Resiliency in the Classroom – Martin Smith

For some reason the other day I was thinking about an old friend from my undergraduate days who once said to me, “I really don’t think I’m smart enough to do well in school.”  As a result of this memory, I wanted to take a moment to reflect upon what it means to be resilient in the classroom.  For The Power of Resilience authors Brooks and Goldstein, resilience is the ability to adapt under different situations with a positive mindset(1).  To simplify their model, they suggest resilience occurs when we can each identify negative mindsets in our life, set goals to change a negative mindset and replace the negative mindset with a positive one in order to meet our goals.  But how does this translate into the classroom?  What does it mean to be a resilient student?
If we apply this to students, they are constantly adapting to new learning environments such as new classes as they progress through their studies towards the end of their degree.  Therefore, to me, a resilient student must be someone who can readily adapt to new unfamiliar topics and set goals to understand them. If, for example, a math student thinks, “I am bad at statistics…” how will this mindset influence their ability to succeed in the classroom when they have to take a new statistics class? If you were to compare this against a similar student that enters the class with a positive outlook I think most people would agree that the math student with the negative mindset is more likely to quit when faced with adversity because they believe they are bad at statistics. On the other hand, the student with a positive outlook will be more likely to succeed.  It makes me wonder exactly how common this type of negative mindset really is.  Hopefully if we are privy to them, situations where negative mindsets have taken hold will become obvious and we can help students find positive mindsets to achieve their goals.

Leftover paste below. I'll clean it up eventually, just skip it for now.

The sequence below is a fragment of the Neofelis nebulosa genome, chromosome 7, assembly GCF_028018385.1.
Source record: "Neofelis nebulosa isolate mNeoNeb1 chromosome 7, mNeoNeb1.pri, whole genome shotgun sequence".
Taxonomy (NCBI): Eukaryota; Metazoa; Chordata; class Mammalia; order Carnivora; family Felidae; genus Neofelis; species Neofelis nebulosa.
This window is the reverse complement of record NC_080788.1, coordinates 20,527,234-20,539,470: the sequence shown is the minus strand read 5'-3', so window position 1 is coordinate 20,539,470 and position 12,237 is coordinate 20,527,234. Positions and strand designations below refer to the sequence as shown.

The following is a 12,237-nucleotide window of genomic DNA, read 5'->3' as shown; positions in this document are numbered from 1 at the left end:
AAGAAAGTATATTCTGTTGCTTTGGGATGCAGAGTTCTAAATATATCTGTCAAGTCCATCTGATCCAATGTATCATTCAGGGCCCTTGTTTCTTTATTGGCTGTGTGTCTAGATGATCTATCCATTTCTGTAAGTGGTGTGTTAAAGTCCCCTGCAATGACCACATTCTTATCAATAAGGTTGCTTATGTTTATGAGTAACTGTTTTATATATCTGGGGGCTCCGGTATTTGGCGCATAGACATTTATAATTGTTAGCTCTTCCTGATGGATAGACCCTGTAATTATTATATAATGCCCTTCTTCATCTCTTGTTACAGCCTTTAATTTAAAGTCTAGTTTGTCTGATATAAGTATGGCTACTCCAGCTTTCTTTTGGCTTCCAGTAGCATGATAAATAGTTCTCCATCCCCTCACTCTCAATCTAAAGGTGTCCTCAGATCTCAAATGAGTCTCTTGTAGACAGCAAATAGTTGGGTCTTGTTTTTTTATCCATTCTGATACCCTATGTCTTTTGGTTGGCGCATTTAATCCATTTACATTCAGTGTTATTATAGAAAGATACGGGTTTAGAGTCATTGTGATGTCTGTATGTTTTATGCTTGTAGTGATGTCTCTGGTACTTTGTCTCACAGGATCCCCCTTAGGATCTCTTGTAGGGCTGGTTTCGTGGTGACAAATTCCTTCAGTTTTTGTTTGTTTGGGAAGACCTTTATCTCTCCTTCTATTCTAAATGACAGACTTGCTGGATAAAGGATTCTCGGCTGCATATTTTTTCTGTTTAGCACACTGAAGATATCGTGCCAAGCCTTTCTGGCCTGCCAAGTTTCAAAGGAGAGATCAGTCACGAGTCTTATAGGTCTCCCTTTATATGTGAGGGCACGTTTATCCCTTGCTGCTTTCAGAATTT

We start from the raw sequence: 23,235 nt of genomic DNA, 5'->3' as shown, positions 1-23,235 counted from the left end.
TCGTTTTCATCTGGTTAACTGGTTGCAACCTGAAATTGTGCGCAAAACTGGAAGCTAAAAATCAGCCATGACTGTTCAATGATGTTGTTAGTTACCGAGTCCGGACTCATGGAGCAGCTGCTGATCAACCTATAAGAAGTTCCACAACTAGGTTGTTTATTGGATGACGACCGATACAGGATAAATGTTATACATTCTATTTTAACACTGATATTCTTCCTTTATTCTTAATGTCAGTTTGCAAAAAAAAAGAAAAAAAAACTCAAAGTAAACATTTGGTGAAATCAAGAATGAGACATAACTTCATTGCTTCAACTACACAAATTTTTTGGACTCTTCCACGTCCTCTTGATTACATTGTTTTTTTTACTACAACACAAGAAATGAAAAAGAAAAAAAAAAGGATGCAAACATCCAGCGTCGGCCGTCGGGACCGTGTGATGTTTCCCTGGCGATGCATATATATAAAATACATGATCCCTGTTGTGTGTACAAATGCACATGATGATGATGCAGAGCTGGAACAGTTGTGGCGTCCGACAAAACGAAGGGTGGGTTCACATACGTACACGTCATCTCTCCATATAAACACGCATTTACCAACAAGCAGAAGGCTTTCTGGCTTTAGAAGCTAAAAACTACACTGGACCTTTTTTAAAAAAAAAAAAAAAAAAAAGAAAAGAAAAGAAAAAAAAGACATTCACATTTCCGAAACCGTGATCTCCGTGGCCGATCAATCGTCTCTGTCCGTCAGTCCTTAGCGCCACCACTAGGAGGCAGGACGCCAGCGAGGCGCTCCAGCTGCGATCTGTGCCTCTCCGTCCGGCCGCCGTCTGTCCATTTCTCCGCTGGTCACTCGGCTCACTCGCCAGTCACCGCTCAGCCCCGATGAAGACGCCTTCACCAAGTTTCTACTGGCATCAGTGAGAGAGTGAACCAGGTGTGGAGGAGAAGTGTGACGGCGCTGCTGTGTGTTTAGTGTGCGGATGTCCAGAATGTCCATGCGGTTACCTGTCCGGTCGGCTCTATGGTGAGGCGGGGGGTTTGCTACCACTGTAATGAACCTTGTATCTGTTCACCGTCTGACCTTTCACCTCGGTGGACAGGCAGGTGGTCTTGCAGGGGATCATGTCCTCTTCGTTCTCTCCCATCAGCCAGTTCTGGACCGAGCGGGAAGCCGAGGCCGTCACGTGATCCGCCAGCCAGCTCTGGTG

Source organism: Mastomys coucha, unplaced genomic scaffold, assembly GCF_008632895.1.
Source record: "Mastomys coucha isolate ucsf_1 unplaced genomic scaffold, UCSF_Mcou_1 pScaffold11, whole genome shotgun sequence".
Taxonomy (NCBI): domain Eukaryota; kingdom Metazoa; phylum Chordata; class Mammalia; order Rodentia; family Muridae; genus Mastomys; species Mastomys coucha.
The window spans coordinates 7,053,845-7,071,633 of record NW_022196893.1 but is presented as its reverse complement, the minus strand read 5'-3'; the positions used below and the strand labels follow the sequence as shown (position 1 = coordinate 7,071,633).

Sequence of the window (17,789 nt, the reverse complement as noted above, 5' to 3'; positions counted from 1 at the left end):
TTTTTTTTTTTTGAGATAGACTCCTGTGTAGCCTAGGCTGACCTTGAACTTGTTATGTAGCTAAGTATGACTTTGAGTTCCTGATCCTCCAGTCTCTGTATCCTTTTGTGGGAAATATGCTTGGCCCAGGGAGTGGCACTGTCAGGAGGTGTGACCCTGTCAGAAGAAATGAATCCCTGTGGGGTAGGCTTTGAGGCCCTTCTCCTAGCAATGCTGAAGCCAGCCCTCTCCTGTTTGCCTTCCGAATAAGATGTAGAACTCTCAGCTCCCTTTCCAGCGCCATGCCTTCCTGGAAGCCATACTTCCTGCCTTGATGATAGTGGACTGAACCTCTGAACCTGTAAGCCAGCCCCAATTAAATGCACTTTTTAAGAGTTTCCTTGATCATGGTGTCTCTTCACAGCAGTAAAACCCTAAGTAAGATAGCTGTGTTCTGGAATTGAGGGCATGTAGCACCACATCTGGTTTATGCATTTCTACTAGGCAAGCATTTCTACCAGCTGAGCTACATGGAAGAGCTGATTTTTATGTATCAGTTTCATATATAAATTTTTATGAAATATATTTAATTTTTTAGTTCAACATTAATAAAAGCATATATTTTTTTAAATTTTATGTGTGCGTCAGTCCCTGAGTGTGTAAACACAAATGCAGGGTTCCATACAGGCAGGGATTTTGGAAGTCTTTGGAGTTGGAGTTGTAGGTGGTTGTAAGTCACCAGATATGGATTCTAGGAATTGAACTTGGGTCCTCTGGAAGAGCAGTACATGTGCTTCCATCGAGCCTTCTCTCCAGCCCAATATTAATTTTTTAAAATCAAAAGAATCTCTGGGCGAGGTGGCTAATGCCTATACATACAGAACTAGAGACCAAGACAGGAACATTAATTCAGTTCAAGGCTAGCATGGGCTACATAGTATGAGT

I’m happy to say my friend has gone on to successfully defend her MSc and is now doing well in medical school.  Apparently, she found her resilience!
(1) Brooks, R. and Goldstein, S. The Power of Resilience: achieving balance, confidence and personal strength in your life. (2004) McGraw-Hill, USA.


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One thought on “Resiliency in the Classroom – Martin Smith”

  1. Hi Martin,

    I agree that adaptability is important. I don’t think I believe in the positive mindset, at least in the way you phrase it. Research seems to suggest that people learn best when they think that their past successes are because they worked hard, not because they’re smart. In fact, if you tell someone that they did well because they’re good at X, it seems that they then develop paralyzing fear about being discovered to not actually be good after all. So indeed, if you think you’re bad at stats, but you get good results, you might be more likely to do the work that you need to do.

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